The Pistoia Alliance Launches Toolkit, Accelerates Implementation of FAIR Data Principles

June 15, 2020

By Benjamin Ross 

June 15, 2020  The Pistoia Alliance has launched a freely accessible toolkit to help companies implement the FAIR (Findable, Accessible, Interoperable, Reusable) guiding principles for data management and stewardship. The project was funded by pharmaceutical and biotech companies including AstraZeneca, Bayer, Roche, Novartis, Bristol-Myers Squibb, and AbbVie. 

Collated by experts in the field, the toolkit contains numerous method tools, training options, and change management, as well as use cases, allowing organizations to learn from industry successes. Ian Harrow, Consultant Project Manager and Manager of the Pistoia Alliance’s FAIR Implementation and Ontologies Mapping Project, tells Bio-IT World that the organization plans to continue building out the toolkit’s capabilities in the coming months. 

While the FAIR principles have been well-known in academia since first being introduced in 2016, Harrow says the principles are just now beginning to be adopted by industry players. The Pistoia Alliance announced they were working on their FAIR toolkit in July last year after gauging their member’s interest in the principles, which Harrow says was resoundingly positive. 

“We were given the clarity that there’s a strong need within industry for these principles, which put us in a strong position to articulate the concept of a FAIR toolkit,” said Harrow. 

The FAIR guiding principles were established in 2016 as a blueprint for how computational systems to find, access, interoperate and reuse data with minimal human intervention. However, research has found that many companies are still struggling with implementation of the principles. 

The FAIR toolkit offers a wide range of services, Harrow explains. From tools such as data management plans and FAIR maturity indicators to training, workshops, and use cases, he says the goal of the toolkit is to evolve the way companies think about managing their data from the very outset of their projects. 

The Pistoia Alliance’s toolkit assists companies as they try to FAIR-ify their legacy data, Harrow explained. “There will be data which can be quite old but also quite valuable,” he said. “You have to work out which datasets are worth making FAIR—because there is an investment that comes with making data FAIR.”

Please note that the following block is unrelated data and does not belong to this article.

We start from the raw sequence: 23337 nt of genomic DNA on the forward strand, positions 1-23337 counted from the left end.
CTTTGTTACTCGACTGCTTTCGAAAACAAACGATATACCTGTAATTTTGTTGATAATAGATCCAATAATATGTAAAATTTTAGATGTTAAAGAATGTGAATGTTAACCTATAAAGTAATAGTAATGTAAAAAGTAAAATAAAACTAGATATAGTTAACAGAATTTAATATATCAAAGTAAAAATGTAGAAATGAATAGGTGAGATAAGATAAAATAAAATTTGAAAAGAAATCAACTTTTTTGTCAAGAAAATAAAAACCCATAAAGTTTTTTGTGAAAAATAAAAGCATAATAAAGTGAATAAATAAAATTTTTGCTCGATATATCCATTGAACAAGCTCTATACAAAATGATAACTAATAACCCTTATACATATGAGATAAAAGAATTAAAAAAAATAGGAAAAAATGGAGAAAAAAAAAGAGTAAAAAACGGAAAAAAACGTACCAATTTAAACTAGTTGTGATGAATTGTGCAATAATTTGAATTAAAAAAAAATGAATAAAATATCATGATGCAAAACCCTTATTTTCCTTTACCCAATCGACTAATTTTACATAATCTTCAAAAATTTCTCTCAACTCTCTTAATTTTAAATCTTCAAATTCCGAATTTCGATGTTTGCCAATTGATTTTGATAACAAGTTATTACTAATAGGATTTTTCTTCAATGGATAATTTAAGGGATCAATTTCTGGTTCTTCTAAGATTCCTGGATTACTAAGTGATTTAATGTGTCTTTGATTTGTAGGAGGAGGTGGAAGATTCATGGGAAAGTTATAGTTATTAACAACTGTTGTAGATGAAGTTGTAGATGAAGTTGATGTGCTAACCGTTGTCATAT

The toolkit also provides resources for companies and organizations to ensure their data are FAIR from the outset: making sure the data are “born FAIR.” 

“Think of a camera,” Harrow said. “When you take a picture, you get metadata as a part of your picture. You know exactly how the picture was taken, the aperture, the shutter speed, location, etc. All those details about how the image was taken are captured along with the image itself. It’s the same with science. Metadata, which captures how data are recorded, is so important. Lab instruments that are designed to capture the metadata, and for the metadata to be carried along with the data, is what FAIR is all about.” 

Although organizations have become increasingly aware of data as assets, data are often siloed, stored in varying formats, and difficult to retrieve or share. The Pistoia Alliance believes adopting the FAIR principles helps companies break down these internal siloes and cope with the growing volume and complexity of data generated. 

“It’s a psychological thing,” Harrow said. Discussions about data seem to boil down to the question: whose data are they anyway? 

“Usually a scientist is trained to gather data for whatever reason, and there’s a tendency to regard it as your data,” he explained. “But it doesn’t belong to you, the scientist—it’s the company’s data; it’s a corporate asset.” 

Harrow says the toolkit provides resources to help shift away from this mindset, allowing scientists to find new ways to reuse their data and gaining true value from it. While there’s no such thing as completely FAIR data, Harrow believes that as the FAIR toolkit grows alongside the FAIR landscape, so will the FAIR-ness of data as a whole. 

Editor's Note: Ian Harrow will be presenting the FAIR toolkit at the upcoming Bio-IT World Conference & Expo, October 6-8, as part of the Data and Metadata Management track